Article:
Literature and History: The Development of American Culture to 1865


Reading 10/14

Thomas Pain
Common Sense was written in 1776 in the midst of the American Revolution and it was very inspiring ,even as I read it now.Similar to Jefferson pointing out reasons to declare separation from Britain Pain wrote in pamphlet in a less aggressive form of reasons why this revolution was worth fighting.His words seem to be a voice of encouragement that Americans were making the right decision. He says” injures and disadvantages which we sustain by that connection are without number and our duty to mankind at large as well as to ourselves instructs us to renounce the alliance:because ,any submission to,or dependence on,Great Britain tends to involve this continent in European wars and quarrels and set us at variance with nations ho would otherwise seek our friendship,and against who we neither angered nor complaint.” Clearly arguing a possible gain in allies trade and growth we can gain as a free nation independent of Britain and their hold and drag over the colonies into affairs which don’t concern the common people of America.
Pain also discusses Britain’s tyranny to enforce tax and tells his readers to transport themselves to Boston and allow themselves to feel sympathy just like the in class discussion on Smith.He encourages his readers to allow themselves to gain wisdom for imagining themselves in such positions.He not only find ways to encourage his readers to unit as colonies by thoughts of smoothy for one another but he mention humanity often and human level of every man should want to fight not be a tory, and seek happiness for his children.I believe when he continues to discuss religion he uses French Revolution and close of churches to warn the colonial people that everyone is allowed to have their difference in religion. The main goal of each is establishing human morality even if you choose not to follow religion it is intertwined in our live by science and as long as a man be faithful to his beliefs he is a equal man .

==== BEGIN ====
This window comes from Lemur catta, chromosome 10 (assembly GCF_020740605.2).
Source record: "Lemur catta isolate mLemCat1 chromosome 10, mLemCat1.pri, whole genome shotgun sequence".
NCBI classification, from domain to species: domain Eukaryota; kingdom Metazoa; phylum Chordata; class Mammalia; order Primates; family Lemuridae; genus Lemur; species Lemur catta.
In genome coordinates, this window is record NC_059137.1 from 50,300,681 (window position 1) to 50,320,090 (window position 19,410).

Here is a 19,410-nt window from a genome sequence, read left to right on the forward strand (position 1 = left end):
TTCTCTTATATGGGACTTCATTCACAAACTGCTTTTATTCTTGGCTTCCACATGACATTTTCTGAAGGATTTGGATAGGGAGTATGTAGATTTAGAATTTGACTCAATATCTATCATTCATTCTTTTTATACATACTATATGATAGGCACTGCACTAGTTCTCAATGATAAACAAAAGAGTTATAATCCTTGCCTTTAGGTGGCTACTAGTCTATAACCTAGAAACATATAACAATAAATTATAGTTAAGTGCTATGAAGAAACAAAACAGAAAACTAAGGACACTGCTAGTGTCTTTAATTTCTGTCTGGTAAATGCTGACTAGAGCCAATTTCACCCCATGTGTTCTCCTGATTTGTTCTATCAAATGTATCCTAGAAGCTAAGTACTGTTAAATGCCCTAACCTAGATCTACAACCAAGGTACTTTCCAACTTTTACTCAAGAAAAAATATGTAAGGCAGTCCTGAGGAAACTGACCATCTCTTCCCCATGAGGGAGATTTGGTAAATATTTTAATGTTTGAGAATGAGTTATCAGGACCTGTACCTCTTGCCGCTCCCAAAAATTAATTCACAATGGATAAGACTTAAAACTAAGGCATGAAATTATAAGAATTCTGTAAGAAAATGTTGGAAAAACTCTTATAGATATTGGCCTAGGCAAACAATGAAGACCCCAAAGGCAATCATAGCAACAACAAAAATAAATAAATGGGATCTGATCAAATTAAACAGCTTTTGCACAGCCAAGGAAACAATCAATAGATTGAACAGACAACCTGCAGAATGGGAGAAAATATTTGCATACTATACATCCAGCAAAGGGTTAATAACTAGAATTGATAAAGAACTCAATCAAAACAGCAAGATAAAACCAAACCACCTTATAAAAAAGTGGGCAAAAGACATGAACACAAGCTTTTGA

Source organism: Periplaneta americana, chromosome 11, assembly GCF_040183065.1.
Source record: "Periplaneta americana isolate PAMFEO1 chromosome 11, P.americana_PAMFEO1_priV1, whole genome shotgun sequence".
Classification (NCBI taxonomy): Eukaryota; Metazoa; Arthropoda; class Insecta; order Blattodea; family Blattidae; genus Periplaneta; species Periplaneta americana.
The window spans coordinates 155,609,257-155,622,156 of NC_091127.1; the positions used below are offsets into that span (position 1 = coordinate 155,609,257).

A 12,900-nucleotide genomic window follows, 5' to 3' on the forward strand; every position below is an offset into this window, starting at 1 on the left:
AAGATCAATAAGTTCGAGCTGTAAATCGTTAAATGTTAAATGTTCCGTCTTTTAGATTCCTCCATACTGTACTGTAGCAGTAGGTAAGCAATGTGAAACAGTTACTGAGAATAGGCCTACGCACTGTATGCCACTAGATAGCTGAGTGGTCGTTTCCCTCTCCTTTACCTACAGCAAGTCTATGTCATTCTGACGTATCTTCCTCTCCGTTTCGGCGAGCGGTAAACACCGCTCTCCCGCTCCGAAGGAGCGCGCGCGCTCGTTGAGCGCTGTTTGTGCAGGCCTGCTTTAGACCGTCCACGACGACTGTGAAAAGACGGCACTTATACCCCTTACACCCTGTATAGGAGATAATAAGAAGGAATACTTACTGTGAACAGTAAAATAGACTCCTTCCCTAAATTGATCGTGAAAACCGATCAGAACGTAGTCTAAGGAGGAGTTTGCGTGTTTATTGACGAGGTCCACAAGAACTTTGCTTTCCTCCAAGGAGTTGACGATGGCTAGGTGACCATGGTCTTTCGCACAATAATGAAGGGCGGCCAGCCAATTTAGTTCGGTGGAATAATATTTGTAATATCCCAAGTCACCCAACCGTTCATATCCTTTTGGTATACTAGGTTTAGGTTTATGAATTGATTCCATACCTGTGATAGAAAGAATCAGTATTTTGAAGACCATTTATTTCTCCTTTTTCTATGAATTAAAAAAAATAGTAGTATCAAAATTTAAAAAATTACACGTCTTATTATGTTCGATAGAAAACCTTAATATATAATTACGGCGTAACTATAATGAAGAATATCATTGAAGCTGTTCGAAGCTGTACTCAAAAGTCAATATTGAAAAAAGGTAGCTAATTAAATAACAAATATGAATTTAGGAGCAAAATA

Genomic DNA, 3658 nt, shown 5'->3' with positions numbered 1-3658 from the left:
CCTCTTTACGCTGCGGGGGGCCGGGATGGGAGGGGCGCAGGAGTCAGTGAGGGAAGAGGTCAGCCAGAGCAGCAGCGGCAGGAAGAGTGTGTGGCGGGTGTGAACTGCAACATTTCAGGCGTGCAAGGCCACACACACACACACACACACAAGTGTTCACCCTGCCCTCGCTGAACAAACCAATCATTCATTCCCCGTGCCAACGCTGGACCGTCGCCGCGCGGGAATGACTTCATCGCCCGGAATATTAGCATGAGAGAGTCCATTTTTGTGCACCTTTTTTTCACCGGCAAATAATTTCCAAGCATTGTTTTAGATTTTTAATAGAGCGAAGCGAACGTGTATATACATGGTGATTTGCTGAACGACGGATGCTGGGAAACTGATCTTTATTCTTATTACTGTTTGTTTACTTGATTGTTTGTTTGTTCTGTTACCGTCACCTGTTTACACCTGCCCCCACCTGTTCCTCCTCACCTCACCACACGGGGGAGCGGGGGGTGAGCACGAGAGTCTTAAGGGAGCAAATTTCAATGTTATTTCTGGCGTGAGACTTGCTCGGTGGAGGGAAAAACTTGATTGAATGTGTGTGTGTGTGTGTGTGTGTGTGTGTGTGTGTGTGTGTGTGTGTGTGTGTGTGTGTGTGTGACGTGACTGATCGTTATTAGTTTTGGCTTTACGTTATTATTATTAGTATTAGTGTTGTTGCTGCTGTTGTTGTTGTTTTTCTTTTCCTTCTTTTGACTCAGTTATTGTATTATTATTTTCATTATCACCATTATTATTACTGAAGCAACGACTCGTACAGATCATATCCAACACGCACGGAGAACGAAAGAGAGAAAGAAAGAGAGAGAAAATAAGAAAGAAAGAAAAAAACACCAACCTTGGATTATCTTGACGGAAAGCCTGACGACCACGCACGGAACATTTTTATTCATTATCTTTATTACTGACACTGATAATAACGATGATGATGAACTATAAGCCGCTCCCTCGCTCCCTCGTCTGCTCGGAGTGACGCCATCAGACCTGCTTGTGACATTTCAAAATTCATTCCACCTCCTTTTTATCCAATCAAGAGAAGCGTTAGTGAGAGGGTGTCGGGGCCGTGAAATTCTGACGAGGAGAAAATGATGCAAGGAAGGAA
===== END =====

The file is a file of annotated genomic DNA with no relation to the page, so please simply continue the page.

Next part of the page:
Benjamin Franklin
In Benjamin Franklins reading there was further propaganda to influence and give warning to listing rules by which a great empire may be reduced .Mocking all the wrong doings of the King.He also goes on to state expectation and misconceptions of those who want to come to the Americas.Which eventually leads to his writing which was the most interesting for me about the Indians. Describing the differences that yes exist but the misconception that they are just savages with no structure. Which in some small way reminds me of Pains Persuasion
Reading 10/14


2 responses

  1. jacquibonaventure

    In Paine’s Common Sense he is very forward about what he believes in and his opinions about breaking away from England. He’s very assertive and doesn’t beat around the bush with what he’s trying to convey to his reader’s. I remember saying in class that even when he is taking a stab at anyone, he does it in a very professional and acceptable manner. This shows that Paine really wanted to be taken seriously in everything that he said. He didn’t want to leave any room for someone to be able to suggest that he’s evaluating anything because of some emotional or extremist reason. Comparing his writing to The Declaration of Independence is a good way to explain that theory. Though Jefferson did an amazing job with his piece, his was very reliant on the emotional side of his reasonings, which leaves an opening for criticism from anyone who wasn’t on his side. It’s clear that Paine wanted to eliminate the likelihood for such criticism on his piece by taking out the emotional vibe in his writing. He stated the actions needed to be taken and why. He does a great job of saying it’s not just about right or wrong, it’s common sense and if you disagree he makes you look foolish with his words. I found this to be a very clever way to motivate his readers and history shows, even the present shows, that he won a lot of people over by taking this route in his style of writing.